EP on Festival label, Shakin’ At The Stadium. This version, with overdubbed applause, differs from the version released in the USA and UK (see below).
The original writers of Wild One were Dave Owens and John Greenan, Deejays saxophonists who drafted the song over drinks after a particularly wild concert. Johnny O’Keefe later contributed to the development of the song, and Sydney disc jockey Tony Withers was credited to help get radio airplay for the song.
Writer credits on future versions often omit Withers, who later worked in Britain on pirate stations Radio Atlanta and, as Tony Windsor, Radio London. See the Pirate Radio Hall of Fame’s Spotlight on Tony Windsor.
The song has often been renamed Real Wild Child or Real Wild Child (Wild One). Johnny O’Keefe’s 1958 USA & UK singles used Real Wild Child (see below).
Johnny O’Keefe (1935-1978) was known in Australia as The Wild One, The King of Rock’n’Roll or just J.O’K. He was a pioneer Australian rocker, a chart topping artist in his home country. A TV mini-series about his life was made in 1985, Shout! The Story of Johnny O’Keefe.
References: 1. Damian Johnstone’s definitive biography The Wild One (2001), pp.54ff. 2. Discussion
from 2004 at rec.music.rock-pop-r+b.1950s. The post by Roger Ford includes a
chronology of the song, with comments by Frank
Further reading/listening: Probe is Turning-on the People! has audio of four Wild One versions including JO’K’s Brunswick release.
This is often assumed to be a reissue of Wild One that was altered for its release as Real Wild Child, for example by having the overdubbed audience sounds removed. The Australian music collector, commentator and anthologist Tony Watson points out that this is in fact another take of Wild One which differs in other ways:
Festival liner notes have always put forward that the crowd overdub was the only difference… Ignoring the crowd overdub at the start, both versions have a
different intro and JOK’s vocal on the foreign versions is noticeably wilder than on the EP version issued here… As far as I know, the US/UK single version which,
IMHO, is markedly superior to our version, was never issued in Australia… at the time, [but] it did finally appear on a local compilation LP in the 70’s and is now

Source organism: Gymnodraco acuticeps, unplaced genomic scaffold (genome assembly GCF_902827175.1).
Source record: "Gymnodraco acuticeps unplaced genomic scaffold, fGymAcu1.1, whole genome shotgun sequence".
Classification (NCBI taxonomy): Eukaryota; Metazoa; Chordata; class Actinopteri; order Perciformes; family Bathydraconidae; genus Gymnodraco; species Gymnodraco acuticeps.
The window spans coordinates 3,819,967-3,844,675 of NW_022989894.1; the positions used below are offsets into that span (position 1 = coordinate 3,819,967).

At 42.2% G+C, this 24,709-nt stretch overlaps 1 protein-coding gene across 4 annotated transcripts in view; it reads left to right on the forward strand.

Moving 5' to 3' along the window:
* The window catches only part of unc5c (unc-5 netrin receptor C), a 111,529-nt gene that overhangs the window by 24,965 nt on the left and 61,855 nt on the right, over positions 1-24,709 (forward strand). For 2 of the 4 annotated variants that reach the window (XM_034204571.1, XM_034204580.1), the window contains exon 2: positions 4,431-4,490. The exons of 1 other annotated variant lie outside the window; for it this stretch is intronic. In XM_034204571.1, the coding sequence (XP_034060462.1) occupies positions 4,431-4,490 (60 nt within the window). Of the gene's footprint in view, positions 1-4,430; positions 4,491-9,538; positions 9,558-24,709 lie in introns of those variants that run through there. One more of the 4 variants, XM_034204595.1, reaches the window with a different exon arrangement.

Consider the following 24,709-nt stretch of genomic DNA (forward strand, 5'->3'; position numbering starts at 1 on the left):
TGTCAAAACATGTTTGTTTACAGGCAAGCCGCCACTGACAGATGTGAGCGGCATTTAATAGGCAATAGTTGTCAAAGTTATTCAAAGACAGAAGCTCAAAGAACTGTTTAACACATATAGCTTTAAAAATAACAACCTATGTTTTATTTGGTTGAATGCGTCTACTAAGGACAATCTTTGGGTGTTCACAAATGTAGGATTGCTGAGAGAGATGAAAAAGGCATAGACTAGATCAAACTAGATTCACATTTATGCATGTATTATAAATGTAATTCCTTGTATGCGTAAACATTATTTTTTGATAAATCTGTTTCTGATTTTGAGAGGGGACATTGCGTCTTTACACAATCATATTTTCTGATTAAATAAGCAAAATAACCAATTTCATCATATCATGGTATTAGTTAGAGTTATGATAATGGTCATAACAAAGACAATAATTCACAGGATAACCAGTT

commonly available on various JOK CDs here, including the 3CD JOK set, “The Birth of Australian Rock & Roll”.
(Tony Watson, email to this website, January 2005)
Jerry Allison heard the song on tour in Australia with Buddy Holly in late January 1958, with Johnny O’Keefe as a support act. Jerry Lee Lewis, who also picked up the song, was another star of the show.
Real Wild Child was recorded in mid-February 1958, soon after returning from Australia, at Norman Petty’s Nor Va Jak Studios in Clovis, New Mexico. Buddy Holly was on guitar, with Joe B. Mauldin of The Crickets on bass, and session musician Bo Clarke substituting for Allison on drums. Buddy Holly sang backing vocals along with vocal trio The Roses.
The song was seen as an opportunity for a jokey treatment, and Allison has recalled attempting but discarding a James Cagney voice. Others have suggested he was indulging in self-parody, or a parody of current teen idol Ricky Nelson.
Sources: Jim Dawson & Spencer Leigh (comp), Memories of Buddy Holly (1996) p.57; John Goldrosen, The Buddy Holly Story (1979), pp.116-118, 248; Philip Norman, Rave On: The Biography of Buddy Holly (1997), p.183.
Thanks to Alan LaFlamme for emailing about this.
Sun recording, not released until 1974 on the British LP Rockin’ And Free.
Jerry Lee Lewis also appeared on the 1958 Australian Buddy Holly tour with Johnny O’Keefe (see above).
Other versions include:
Johnny Devlin & the Devils (Australia, 1960)
The Guess Who on Wild One (USA 1970; A. Kobel, wrongly credited as writer, is Chad Allan, the band’s original lead singer)
Christopher Otcasek (Pretty Woman film soundtrack, 1990)
BR5-49 (USA 1998)
Josie & the Pussycats (cartoon soundtrack 2001)
Sabrejet (USA 2003)
Status Quo (UK 2003?)
Wakefield (USA 2004, Eurotrip movie soundtrack)
See the APRA-AMCOS entry for Wild One (Real Wild Child) which lists numerous performers of the song. Even allowing for duplicates, it is an extraordinary list.
Thanks to Terry Stacey and to Porky for version alerts.
Inventive version on EP Jet Harris by former Shadows bassist, recorded in the year he went solo. He later formed a duo with Tony Meehan, former Shadows drummer, for a series of three instrumental hits in the UK in 1963: Diamonds (#1 UK), Scarlett O’Hara (#2), and Appplejack (#4).
On the 1982 album Albert Lee.
Albert Lee: British-born R&B guitarist (b. 1943) whose considerable CV includes work with Chris Farlowe’s Thunderbirds, Heads Hands & Feet, The Everly Brothers, Emmylou Harris, Joe Cocker and Bill Wyman’s Rhythm Kings.
Not to be confused with his unrelated contemporary Alvin Lee of Ten Years After, with whom he played on Jerry Lee Lewis’s 1973 London Sessions album.
Produced by David Bowie & David Richards. On the 1986 album Blah-Blah-Blah, on A&M label.
Well known in Australia as the theme to the all-night pop music program Rage on ABC TV.
Listen: Audio at Probe is Turning-on the People!
Same title but not the same song as ‘Wild One’ by Johnny O’Keefe.
Go here for history of this song, first recorded by Bobby Rydell.
Same title but not the same song as "Wild One" by Johnny O’Keefe.